EVERY first Sunday of the month, a group of sketchers would gather at a predetermined location to “see” Kuching one drawing at a time.
Off and on, the group has been gathering to sketch for over five years now. They comprise active members like Peggy Wong, Wee Hii Min and Azy Yanti, and together they form a core group of like-minded individuals.
Initially, Wong, an architect who was teaching at a college in 2009, organised a group to sketch Gambir Street Market, which was about to be demolished then. Within months of the market’s destruction, the state government announced plans to relocate Satok’s Sunday Market.
“When we first started, it really was just a couple of people going out and having something to do. It was a small group but it wasn’t (a) closed (group),” Wong told The Star earlier this month during a group sketch at Sarakraf Pavilion.
“It was at Sunday Market when someone suggested we should set something up in a more formal way. We started with a blog and we found a growing community of like-minded people.”
The group grew in size mainly with members who are motivated to jot down memories of familiar places that would soon become unfamiliar. In recent weeks, the group has also sketched at the Sarawak Buddhist Association headquarters, which is undergoing a massive renovation, and at the old Sarawak Legislative Assembly, which has seen better days.
“We do new buildings but I suppose I like older buildings because they have a certain kind of charm to them. Of course, there are issues with heritage (conservation) but some buildings, like this one (Sarakraf Pavilion), is quite well maintained,” Wong said.
The group nowadays communicate via a Facebook page, and is also associated with an international community of the same name.
The global urban sketchers community claims some 40,000 members, and has parti-cularly strong following in Asian cities like Hong Kong, Singapore, Penang and now Kuching.
And while the urban sketchers organisation might not be formal in the sense of the word, it is governed by a surprisingly well-developed set of guidelines.
There is a “manifesto” that defines what is urban and what is sketch.
Getting models to pose and drawing self-portraits are major no-nos.
The manifesto urges sketchers to “draw verbs, not nouns” — meaning sketchers should draw people “doing stuff in context” and not focus on “noses, faces, hands and feet”.
There is strong emphasis on location and direct observation.
Gabriel Campanario, a journalist and illustrator, is the founder of Urban Sketchers.
On his blog, he urges fellow sketchers to draw places that can be “put on a map”.
“Those beautiful vases of flowers or the bowls of fruit on your kitchen table are sure great subjects to draw, but do they tell me something about a place I can put on a map?” wrote Campanario in March last year in a post titled The Sprit of Urban Sketching.
Anyone who delves into sketchers’ discussions online will quickly learn the movement is like the artistic antithesis of the “There is an app for that” smartphone revolution.
Members hold dear to the possibility that a sketch (drawn quickly and usually with colour added in later from memory) can be a truer representation of reality than an easily manipulated digital photo.
“Having cameras on mobile phones mean you can take snap shots anywhere anytime. Sketching is more of a personal representation of the world. There isn’t even a right or wrong way to sketch,” Wong said.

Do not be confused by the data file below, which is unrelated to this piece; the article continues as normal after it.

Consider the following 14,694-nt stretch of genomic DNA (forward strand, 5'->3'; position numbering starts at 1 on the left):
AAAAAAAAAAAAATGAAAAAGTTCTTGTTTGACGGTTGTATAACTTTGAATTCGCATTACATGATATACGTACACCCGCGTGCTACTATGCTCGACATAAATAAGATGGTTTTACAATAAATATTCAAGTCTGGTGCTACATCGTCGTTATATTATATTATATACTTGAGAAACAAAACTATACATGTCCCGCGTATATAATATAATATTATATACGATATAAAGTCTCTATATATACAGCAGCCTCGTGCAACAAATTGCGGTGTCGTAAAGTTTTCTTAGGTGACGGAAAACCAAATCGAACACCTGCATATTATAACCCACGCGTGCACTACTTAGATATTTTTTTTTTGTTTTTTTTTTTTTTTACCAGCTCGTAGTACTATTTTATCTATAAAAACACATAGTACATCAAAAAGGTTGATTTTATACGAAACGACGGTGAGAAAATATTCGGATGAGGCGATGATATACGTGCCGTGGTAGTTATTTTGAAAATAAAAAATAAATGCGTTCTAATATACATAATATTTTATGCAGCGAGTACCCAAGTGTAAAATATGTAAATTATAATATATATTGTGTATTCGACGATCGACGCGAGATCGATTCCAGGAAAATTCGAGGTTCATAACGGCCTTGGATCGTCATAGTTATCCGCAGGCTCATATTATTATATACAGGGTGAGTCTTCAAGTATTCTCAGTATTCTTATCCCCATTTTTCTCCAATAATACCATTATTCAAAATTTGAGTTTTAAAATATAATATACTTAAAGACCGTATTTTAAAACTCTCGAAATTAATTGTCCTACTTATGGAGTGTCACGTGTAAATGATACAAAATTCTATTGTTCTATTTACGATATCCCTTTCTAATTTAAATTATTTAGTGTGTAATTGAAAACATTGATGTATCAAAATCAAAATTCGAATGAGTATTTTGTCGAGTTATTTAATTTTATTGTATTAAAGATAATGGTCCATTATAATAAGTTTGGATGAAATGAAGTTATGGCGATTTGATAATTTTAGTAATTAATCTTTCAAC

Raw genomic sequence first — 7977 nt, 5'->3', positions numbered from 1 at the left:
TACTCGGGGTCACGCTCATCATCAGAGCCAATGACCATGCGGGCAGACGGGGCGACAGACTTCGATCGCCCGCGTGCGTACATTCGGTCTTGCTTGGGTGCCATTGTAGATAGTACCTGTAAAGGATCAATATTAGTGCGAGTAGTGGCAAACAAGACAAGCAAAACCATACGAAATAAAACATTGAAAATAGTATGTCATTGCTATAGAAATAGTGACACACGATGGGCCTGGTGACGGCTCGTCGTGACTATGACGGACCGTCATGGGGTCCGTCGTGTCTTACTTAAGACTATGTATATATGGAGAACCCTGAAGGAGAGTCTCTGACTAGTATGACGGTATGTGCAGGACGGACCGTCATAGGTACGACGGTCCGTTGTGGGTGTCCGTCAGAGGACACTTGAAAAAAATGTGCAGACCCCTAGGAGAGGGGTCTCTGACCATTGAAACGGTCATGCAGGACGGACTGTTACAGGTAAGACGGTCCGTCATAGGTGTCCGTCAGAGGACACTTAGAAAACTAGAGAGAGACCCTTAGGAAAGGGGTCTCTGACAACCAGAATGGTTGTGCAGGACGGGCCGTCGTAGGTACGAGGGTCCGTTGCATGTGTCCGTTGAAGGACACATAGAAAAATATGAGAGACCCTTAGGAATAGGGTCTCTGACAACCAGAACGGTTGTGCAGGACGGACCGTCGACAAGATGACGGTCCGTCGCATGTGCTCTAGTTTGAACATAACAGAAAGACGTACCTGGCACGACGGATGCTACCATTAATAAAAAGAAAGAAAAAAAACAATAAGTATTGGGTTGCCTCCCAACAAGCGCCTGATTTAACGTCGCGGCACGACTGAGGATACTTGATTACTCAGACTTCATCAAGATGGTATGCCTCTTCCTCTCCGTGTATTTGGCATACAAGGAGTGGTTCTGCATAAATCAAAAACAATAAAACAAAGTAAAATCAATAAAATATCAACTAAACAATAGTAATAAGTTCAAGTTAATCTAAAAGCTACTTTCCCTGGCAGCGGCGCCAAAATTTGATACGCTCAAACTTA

Sitted across Wong on a marble table inside the pavilion (it was raining outside) was one of the group’s newest sketchers, Annette Chung.
Wong and Chung, who works in the stationary industry, were not familiar with one another but were bonding over their mutual interest.
Between them were their sketching kits. Wong said hers cost RM50 (12 water colours and a sketch book) and Chung said hers was the same too. They joked about how some people liked to make their hobbies expensive, but that in sketching, the most expensive gadget was only the humble easel.
Both also said they were not from particularly artistic families.
“I didn’t know how to draw until a few years ago. I couldn’t draw a straight line but I kept admiring all these other sketch artists’ work. So I started practising. My family gave me odd looks,” laughed Chung.
“I’m totally self-taught. It’s my own style lah,” Chung added.
Wong attended drawing classes as a child but that said she “probably spent most of the time monkeying around and sharpening crayons”.
“What we are really talking about here is a discussion over nature or nurture,” Wong said.
“Like Chung, I didn’t like drawing when I was young. So is it nature or nurture? I mean, it’s got to be a bit of both right? It’s about passion. Chung liked it and that was enough to drive her here.”
There were about a dozen other sketchers there that day. Some were outside on the patio drawing plants while others stayed indoors and sketched the interior design of the pavilion. No two sketchers were drawing the same thing despite being within the same space and time.
“There has been a lot of debate on whether, when people sketch a teacup like a still-life piece, is that still urban sketching? It would not be if it’s sketched like a still life painting, but it is urban sketching if the teacup is in a setting with time and place. It wouldn’t be ‘life’ if it’s staged. So it boils down to context — what is the story you are trying to tell?” Wong said.
For Chung, her first time sketching with the group was also her first visit to the pavilion.
“If it’s not for this group, I won’t have come here,” Chung said, noting she was sketching a new experience.
In Chung’s journals, which contain most of her efforts, she has done about 200 sketches to date. To her, they are visual stories that depict her own life.
For more information, visit facebook.com/groups/USkKuching.
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